I’ve never heard of that Legends of the Dark Knight issue. I’m gonna have to track that down. Sadly, I just checked Comixology and their run of that series stops at 30.

Great choices all across the board!

Man, Gotham by Gaslight isn’t even good. It’s an interesting concept and it’s cool to see some early Mignola art. But the writing is predictable and boring and the art only hints at Mignola’s more developed style that was to come.

The rest of the list is solid though.

nice picks though kind of thought the list would just be mikes hell boy work and maybe screw on head. nice to see his batman take also on this list though also got to say surprised no on put strange and doom triumph and torment.

I have to say I completely agree with this list!!! I’m shocked Mike hasn’t made more Amazing Screw-on Head stories! Such an original concept!

Loved Cosmic Odessey as well!

I’d pick Superman #18 over Gotham by Gaslight.

I think the list should have been restricted to either stories that Mignola wrote and drew and/or stories that he wrote regardless of who drew them. Including stories that he drew but didn’t write kind of muddies the comparative waters. In terms of stuff that he just drew, I ‘d put Fafhrd and the Grey Mouser, Ironwolf, or even World of Krypton above Gotham by Gaslight.

The recent Hellboy stuff with Fegredo is more solid than the earlier stuff like Seed of Destruction and Conqueror Worm. So much so that The Fury should be #1 on this list IMO. The new House of the Living Dead and Hellboy in Mexico are great and should get mentioned and could be grouped as one entry as the Mexico stories. The Island and Makoma are also awesome, mythical and enigmatic. The Island in particular has some of Mignola’s best work in terms of the layered imagery echoing themes back and forth. This is Mike’s special talent and is fully on display in that story. I am also a big fan of “The Circle Curse” in Fafhrd and the Grey Mouser. Many of the short tales in that volume are precursors to the style and approach of the Hellboy shorts that come after. I fully expect that this list will need to be revised once Hellboy in Hell hits in 2012.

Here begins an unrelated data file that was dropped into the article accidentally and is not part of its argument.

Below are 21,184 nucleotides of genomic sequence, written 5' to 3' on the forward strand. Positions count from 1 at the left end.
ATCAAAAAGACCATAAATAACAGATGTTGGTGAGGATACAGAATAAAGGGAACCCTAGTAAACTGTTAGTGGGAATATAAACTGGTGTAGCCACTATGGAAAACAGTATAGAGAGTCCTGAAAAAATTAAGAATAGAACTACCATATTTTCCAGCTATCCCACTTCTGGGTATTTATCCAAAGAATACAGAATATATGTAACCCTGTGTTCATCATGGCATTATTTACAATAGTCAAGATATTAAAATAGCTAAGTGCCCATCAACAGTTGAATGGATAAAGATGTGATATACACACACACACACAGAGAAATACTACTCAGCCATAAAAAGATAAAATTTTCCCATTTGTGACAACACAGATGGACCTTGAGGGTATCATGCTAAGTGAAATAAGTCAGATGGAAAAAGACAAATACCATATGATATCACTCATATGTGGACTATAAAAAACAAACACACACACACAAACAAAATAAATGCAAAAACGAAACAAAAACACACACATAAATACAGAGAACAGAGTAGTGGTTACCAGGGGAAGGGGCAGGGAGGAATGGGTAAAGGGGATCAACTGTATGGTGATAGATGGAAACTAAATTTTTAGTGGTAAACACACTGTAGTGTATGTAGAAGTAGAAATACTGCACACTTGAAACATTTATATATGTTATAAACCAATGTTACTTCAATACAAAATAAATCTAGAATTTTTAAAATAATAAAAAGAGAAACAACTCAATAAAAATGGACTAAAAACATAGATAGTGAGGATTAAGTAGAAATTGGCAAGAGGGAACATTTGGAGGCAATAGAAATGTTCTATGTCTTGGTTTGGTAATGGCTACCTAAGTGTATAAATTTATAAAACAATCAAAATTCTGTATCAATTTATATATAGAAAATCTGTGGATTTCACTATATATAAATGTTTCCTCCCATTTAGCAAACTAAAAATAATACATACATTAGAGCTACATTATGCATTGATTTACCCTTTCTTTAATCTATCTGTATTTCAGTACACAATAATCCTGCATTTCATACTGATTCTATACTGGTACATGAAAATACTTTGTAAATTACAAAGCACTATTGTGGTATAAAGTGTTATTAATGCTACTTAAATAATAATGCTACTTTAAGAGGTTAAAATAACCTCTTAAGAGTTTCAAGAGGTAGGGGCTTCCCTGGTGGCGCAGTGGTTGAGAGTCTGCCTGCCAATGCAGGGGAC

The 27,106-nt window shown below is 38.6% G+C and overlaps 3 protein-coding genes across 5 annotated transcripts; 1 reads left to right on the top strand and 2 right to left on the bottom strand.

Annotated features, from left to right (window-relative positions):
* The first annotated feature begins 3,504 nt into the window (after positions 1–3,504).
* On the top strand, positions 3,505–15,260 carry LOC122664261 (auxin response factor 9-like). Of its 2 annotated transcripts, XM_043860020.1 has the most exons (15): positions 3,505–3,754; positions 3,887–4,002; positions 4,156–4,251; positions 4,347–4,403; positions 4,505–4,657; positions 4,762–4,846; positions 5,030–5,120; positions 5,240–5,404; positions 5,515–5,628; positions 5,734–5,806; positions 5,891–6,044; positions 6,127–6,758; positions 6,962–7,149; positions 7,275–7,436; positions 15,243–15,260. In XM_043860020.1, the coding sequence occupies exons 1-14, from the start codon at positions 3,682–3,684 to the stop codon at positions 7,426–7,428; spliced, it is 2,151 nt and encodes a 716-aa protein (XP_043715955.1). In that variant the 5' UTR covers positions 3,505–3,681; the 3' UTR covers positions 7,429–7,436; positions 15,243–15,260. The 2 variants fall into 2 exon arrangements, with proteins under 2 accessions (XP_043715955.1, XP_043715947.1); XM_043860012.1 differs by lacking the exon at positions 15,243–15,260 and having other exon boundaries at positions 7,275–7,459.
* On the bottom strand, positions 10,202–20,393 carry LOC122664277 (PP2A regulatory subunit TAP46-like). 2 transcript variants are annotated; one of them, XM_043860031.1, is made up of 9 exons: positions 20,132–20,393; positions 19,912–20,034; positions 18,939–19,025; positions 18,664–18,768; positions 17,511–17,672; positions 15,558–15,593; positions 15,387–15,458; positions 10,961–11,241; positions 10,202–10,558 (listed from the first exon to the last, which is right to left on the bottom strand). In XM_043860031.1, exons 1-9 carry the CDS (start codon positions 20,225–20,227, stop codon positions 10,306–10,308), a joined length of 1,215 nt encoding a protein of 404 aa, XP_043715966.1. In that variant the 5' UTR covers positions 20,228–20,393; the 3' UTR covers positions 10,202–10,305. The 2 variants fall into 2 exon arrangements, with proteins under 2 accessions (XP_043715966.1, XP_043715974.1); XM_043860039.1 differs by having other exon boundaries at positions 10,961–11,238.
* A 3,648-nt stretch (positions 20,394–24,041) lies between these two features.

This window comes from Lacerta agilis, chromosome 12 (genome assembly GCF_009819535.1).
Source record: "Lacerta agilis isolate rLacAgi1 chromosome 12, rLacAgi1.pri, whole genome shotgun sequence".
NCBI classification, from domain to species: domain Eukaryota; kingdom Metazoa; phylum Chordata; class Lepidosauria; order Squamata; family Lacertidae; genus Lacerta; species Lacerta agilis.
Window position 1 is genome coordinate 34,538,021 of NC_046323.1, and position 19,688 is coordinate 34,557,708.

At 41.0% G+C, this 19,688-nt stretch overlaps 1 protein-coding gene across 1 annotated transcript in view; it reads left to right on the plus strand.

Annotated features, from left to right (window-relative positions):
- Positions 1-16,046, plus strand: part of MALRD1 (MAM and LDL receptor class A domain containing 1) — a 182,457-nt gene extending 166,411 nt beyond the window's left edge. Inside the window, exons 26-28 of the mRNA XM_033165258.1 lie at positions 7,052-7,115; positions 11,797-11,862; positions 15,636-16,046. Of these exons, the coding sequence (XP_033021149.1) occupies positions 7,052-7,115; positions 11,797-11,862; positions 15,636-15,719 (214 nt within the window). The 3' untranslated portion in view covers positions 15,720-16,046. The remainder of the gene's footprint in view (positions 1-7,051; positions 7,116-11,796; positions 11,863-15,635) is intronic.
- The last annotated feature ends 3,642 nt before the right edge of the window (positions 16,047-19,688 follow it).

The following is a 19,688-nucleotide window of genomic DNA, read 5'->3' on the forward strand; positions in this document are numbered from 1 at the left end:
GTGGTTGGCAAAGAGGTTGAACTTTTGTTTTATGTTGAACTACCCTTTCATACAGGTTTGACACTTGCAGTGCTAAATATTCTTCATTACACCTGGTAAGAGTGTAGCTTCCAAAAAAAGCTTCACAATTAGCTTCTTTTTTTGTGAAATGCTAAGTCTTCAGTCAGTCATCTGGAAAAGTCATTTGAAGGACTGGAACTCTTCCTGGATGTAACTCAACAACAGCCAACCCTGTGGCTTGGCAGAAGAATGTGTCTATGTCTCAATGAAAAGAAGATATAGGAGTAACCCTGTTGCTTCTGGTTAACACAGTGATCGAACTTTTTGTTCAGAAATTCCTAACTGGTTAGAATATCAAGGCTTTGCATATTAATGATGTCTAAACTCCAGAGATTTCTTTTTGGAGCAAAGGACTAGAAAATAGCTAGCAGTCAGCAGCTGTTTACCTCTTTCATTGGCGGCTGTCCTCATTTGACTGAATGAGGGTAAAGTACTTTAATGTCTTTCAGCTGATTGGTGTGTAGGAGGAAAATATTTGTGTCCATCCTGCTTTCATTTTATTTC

That’s interesting how the voting turned out, and quite believable, just because: while some things stand out, Mike has hardly ever done anything that wasn’t good, and has done a ton of work which is very good.

Personally, I would probably have ranked “The Corpse” first, but then I haven’t ever gotten around to Screw-on Head.

Plainly I really must!

Screw On Head is good…

… but A Christmas Undeground is all kinds of wonderful. At least The Corpse made second. My list was all Hellboy though.

Always loved Aliens: Salvation. One of my favorite Mignola illustrated stories ever.

Can’t really argue with this list, but I’M surprised at how dominant Hellboy stories are.
I thought the huge amount of stories would split the Hellboy votes and allow for more non-HB work to rank.